Q&A: Dr. Ahlschwede on winterizing your horse

Dr. Scott Ahlschwede, DVM

There’s a nip in the air at night and blankets have been pulled from storage at horse farms, as leaves and temperatures are dropping.

So when the horses get fuzzy, and the grazing gets thin, what can we do to ensure that our favorite ones make a smooth transition into the chillier months?

In this week’s Veterinary Answers Q&A., Dr. Scott Ahlschwede, DVM, Partner at Rood & Riddle Equine Hospital of Kentucky, speaks to these issues.

Q: How does seasonal or unseasonable weather change affect the health and dietary routine of a horse? 

Luckily horses are naturally well adapted to thrive in hot and cold weather.

It is the extremes in seasonal climate changes that call for the diets and environments of the horse to be managed closely to make sure his needs are met.

The most susceptible to environmental extremes are the young, old, pregnant and ill or those in pain.

Bad weather can certainly stress them enough to lead to the development other clinical health complications.

The biggest change to the dietary routine as the seasons change is the amount of available grazing.

In the winter, there is very little grass and it is cold. Roughage from grazing and hay consumption is the main source of heat production inside the animal. As pasture and temperature decrease, the demand for good quality hay goes up dramatically.

Wendy Wooley’s OTTB Jag in a sheet

Q: Are there dietary supplements that you would recommend for aiding a horse transitioning between seasons?

The most important thing to do as we go into fall and winter, is to adjust total caloric intake as it gets colder.

Good quality hay usually provides enough boost for mature horses in good body condition.

Below 50 degrees an adult horse will need approximately two pounds of additional hay daily for every 10-degree drop in temperature. Add wind, rain, freezing temperatures and a horse’s daily needs can go from 10-15 pound to 30-40 pounds of  additional hay.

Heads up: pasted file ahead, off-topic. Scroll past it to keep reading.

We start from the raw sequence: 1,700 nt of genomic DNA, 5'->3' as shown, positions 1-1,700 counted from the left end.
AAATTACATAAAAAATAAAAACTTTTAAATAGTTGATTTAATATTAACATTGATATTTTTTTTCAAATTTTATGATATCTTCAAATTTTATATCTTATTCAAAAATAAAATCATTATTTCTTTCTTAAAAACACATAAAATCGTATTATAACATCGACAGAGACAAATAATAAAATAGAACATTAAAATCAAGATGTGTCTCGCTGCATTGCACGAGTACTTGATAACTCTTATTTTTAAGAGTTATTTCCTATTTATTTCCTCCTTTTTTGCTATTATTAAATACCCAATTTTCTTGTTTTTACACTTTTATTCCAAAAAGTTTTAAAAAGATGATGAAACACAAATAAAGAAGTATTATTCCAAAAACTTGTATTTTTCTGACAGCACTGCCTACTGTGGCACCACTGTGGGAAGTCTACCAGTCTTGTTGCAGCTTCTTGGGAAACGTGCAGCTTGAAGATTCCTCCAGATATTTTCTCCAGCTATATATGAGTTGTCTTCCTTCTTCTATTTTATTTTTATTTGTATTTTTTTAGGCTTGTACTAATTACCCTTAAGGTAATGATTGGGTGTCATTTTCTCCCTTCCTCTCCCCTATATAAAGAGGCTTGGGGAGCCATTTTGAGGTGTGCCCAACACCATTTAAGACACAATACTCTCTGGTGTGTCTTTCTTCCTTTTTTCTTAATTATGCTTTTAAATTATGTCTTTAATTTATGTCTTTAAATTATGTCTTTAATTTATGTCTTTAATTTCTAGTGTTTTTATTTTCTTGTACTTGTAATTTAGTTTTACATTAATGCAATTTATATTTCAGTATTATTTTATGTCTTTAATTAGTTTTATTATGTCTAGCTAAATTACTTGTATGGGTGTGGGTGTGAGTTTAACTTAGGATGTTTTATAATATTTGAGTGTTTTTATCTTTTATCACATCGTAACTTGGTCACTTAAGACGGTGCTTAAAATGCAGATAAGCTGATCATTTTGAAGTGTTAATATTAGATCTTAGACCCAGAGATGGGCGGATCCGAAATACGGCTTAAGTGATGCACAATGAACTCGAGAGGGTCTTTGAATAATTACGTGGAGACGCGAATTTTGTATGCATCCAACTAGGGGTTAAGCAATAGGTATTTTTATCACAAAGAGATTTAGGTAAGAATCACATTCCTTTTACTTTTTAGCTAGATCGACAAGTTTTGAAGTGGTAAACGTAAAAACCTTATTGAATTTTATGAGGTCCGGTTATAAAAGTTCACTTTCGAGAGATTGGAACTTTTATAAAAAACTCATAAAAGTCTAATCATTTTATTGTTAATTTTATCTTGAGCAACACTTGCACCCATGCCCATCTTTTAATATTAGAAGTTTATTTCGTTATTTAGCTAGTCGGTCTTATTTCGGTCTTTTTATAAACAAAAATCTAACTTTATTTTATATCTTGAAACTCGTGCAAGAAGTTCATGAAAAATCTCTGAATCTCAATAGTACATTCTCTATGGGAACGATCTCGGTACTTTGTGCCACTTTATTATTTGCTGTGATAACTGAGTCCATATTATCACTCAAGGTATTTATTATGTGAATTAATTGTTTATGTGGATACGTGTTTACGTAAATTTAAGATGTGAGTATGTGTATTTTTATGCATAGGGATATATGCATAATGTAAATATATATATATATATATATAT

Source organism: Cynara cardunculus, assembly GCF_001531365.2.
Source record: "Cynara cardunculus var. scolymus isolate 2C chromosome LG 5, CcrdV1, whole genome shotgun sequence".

For some horses that are considered to be hard keepers, some supplementations of fat maybe helpful to get their caloric intake up. Fat digestion releases minimal heat, but provides calories for energy and maintenance of body condition.

Q: There are so many products out there. What should a horse owner look for in the ingredients list to ensure that they’re giving their horse enough, without giving too much, or unnecessary additives?

The ideal situation is to feed the horse a balanced diet.

As it gets colder the demands are for more calories/energy. In feeds and supplements fats are the best way to increase energy. You want to increase energy by feeding fats and good quality hay, without increasing daily protein, vitamins, mineral or additive amounts.

Jag was a stunning clothes horse

Q: What other factors should be considered in preparing an equine for a healthy fall and winter?

Fall is a great time to catch up on vaccinations and de-worming.

Also look toward the top and the bottom. Good teeth ensure adequate conversion of hay to energy and heat. Well-maintained feet are critical to overall good equine health.

Remember winter is an important time to supplement your horse with salt.

A little salt will encourage a horse to drink more water, which aids in digestion and reduces the chance of gastrointestinal problems.

Keep in mind shelter and blankets are options when the weather is at its worst.

One response to “Q&A: Dr. Ahlschwede on winterizing your horse”

  1. KC

    Great info and a good reminder of a horse’s needs in winter! Thanks Sue and Dr. Ahlschwede!

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